It should be remembered that when oil of turpentine is kept in vessels containing air, it undergoes a process of oxidation, whereby the specific gravity of the oil is increased and the rotatory power diminished. A portion of the above oil, after standing thus for four weeks, gave a specific gravity of 0.86779, and with a 21979 millimetre tube showed a deviation of 68.144, whence [a]p = 35.728o.
(a.) Mixtures with Alcohol. Alcohol, as nearly as possible anhydrous, with a specific gravity 0:7957, was used. The following mixtures were examined with Wild's polariscope :
37.0350 37.247° 37.548° 37.904° 38.486°
Like the oil itself its alcoholic solutions suffer a gradual decrease of rotatory power when kept in incompletely filled vessels. Mixture II. at the end of eight days gave [a]p = 37.164o.
(b.) Mixtures with Benzene.
Crystallizable benzene with a boiling point 80.4° Cent (barometer, 755 millimetres), and a specific gravity of 0.88029 was used. Observations were taken with Wild's instrument :
The glacial acetic acid used was rectified by two fractional crystallizations, and had a specific gravity 1.0502 at 20° Cent., corresponding to 99.8 to 99.9 per cent. of acetic acid. Wild's polariscope was used :
I. II. III. IV. V.
37.148° 37.406° 37.885° 38.427° 39.672° 46.222°
In these mixtures also an increase of density along with diminution of rotatory power could be detected by keeping. After standing for three days, the following results were obtained :Mixture I. d 0.87630 a = 63.987° [a] 36.847° (when fresh 37.1489). IV. d = 0.93540
39.859° [a] 38.034° (when fresh 38.427o). By reason of this liability to change under the influence of oxidation, oil of turpentine is not altogether a suitable substance for experiments of the above kind, and inattention to this point at the outset entailed the necessity of repeating several of our experiments.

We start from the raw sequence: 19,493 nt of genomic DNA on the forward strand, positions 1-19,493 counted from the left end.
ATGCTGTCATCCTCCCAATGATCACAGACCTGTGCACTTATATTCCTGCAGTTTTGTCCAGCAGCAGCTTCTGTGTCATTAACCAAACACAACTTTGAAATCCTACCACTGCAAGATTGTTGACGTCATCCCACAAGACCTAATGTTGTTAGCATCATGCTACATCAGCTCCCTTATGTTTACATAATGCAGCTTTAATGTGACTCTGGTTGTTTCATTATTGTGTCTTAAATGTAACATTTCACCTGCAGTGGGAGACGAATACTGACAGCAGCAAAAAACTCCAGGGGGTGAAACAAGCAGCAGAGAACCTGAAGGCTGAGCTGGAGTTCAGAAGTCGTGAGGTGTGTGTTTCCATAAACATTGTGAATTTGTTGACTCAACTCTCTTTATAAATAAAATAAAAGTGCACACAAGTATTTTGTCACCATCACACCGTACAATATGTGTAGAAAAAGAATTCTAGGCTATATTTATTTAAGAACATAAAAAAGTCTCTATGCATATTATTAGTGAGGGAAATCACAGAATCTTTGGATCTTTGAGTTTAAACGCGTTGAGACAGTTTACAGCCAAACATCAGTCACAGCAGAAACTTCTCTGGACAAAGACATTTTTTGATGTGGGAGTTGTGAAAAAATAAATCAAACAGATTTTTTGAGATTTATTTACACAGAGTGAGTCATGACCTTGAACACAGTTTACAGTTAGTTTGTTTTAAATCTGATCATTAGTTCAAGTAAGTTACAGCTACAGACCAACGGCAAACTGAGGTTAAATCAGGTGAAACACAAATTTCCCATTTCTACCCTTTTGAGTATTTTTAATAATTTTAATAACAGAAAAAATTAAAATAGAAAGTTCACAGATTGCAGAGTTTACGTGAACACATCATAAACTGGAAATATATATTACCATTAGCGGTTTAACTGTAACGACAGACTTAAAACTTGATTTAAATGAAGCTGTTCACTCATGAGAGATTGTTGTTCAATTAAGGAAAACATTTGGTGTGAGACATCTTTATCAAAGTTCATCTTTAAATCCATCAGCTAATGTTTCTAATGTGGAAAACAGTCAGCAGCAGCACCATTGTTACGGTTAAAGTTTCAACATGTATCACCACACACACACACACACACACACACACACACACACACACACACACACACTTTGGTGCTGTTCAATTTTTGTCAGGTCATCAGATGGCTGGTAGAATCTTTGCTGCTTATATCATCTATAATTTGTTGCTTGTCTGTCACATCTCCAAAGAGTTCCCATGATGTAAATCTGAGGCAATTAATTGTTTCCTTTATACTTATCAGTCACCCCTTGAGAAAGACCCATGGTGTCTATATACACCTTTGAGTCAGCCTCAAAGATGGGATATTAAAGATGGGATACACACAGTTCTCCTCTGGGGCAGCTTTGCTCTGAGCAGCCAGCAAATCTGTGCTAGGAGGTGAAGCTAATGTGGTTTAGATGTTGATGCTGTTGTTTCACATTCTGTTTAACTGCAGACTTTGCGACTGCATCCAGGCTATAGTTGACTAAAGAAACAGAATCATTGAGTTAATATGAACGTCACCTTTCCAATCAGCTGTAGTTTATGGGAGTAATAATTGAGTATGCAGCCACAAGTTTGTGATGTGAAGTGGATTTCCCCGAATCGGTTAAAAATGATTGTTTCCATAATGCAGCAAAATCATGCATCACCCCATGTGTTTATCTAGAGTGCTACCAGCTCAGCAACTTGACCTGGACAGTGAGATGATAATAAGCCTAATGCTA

As the observations show, the specific rotation of the oil of turpentine rises with the addition of increasing quantities q of all
9 three solvents, the graphic representations taking the form of curves, of which that for acetic acid appears steepest, that for benzene less so, and for alcohol least (see Fig. 15). Although the curvature in each case is slight, the deviation from a straight line is too great to admit of application of the formula [u] = A + B 9.
If, taking this equation, we proceed to determine the constant A from two mixtures, values will be obtained, which will always be less
than the true specific rotation of pure oil of turpentine (37.01), differing from the latter in proportion to the diluteness of the solutions employed in its determination. Thus, with alcohol as the inactive solvent, we get
polation From mixtures I. and II. A
-0.80° 10 per cent.
A 36.66° -0.35° 50
A 35.87° -1.14° 70
q and compute the values of the constants A, B, and C from the solutions containing the smallest, mean, and largest proportions respectively of the inactive constituent, we get for A a value approaching very near to that of the specific rotation of pure oil of turpentine. Moreover, the formula agrees sufficiently well with the experimental curve throughout (from q = 10 to 90). The mixtures
( specified furnished the results shown below :1. Alcohol (computed from solutions I., III., and V.)
[a]] = = 36.974 + 0.00481649 + 0.00013310 q. 2. Benzene (computed from solutions I., IV., and VII.)
[a]ı = 36.970 + 0·0215319 + 0.000066727 q?.
[a]] = 36.894 + 0.0245539 + 0.00013689 2.
+ 0.092° + 0.041°